Research Advances Quantum Networks

Harvard scientists at the School of Engineering and Applied Sciences have succeeded in capturing light within diamond pillars embedded in silver, allowing them to release individual photons at a specific rate.

The research—published in the journal Nature Photonics earlier this week—will pave the way for future advances in quantum networks, in which information will be encoded and transmitted using quantum states of fundamental particles.

“Instead of using laser light to send information down optical fiber, here you would actually communicate using single photons,” explained Principal Investigator Marko Loncar, an associate professor of electrical engineering at SEAS.


“If you excite them in a certain state, they can stay in that state for a very long period of time. You can use it as a memory,” he continued.

Loncar’s research leveraged inherent defects in diamonds, called color centers, which usually just appear as discolorations on the surface of the stone. Sometimes, these color centers are accompanied by a tiny hole in the diamond called a vacancy. These vacancies can be used to emit red photons one by one, a process with great promise for the development of large quantum networks.


Loncar noted that their experiment differed from that of other researchers, since the team used standard techniques that would allow for easy scalability in the future.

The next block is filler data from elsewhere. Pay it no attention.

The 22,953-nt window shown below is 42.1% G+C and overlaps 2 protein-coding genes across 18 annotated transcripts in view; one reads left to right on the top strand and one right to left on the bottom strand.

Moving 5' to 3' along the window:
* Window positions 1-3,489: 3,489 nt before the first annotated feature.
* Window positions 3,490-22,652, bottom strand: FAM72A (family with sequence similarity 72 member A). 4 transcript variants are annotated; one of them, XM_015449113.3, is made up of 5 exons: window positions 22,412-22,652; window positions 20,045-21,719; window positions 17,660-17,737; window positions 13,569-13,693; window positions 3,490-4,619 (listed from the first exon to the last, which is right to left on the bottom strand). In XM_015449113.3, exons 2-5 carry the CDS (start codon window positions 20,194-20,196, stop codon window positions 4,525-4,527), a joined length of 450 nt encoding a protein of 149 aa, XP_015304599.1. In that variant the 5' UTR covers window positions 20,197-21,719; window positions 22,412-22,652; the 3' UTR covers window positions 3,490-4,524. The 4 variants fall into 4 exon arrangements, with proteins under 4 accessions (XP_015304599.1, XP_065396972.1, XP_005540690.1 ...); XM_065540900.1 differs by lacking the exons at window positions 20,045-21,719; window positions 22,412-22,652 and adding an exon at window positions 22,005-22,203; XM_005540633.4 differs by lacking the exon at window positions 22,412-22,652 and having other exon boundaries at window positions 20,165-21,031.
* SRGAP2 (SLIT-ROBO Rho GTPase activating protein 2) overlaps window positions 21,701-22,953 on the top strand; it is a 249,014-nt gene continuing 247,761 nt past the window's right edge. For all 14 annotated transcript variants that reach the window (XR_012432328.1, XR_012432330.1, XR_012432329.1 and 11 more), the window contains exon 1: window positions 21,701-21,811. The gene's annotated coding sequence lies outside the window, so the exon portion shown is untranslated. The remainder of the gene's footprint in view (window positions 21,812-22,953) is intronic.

“People have demonstrated one node or two nodes, which is very different from a microprocessor that has billions and billions of transistors,” he said.

Loncar said there are some aspects of the research that he hopes to improve in the near future. One issue is that a large percentage of photons are totally reflected inside of the diamond and, therefore, are essentially unusable.

He is already planning future experiments, in which he will manipulate silver in specific patterns to increase the proportion of photons than can be detected.

“To increase collection efficiency, we must essentially make a bullseye pattern on our pillar,” Loncar said. “We will have a target made of silver, and in the middle there will be a piece of diamond. Basically it is a grating which allows you to scatter photons out so they can be easily collected.”

Loncar’s research may also up new doors for the fields of data management and cryptography. Currently, ATM machines, as well as online banking and payment systems, often use extremely large prime numbers to encode sensitive data. Quantum networks may be substantially more secure.


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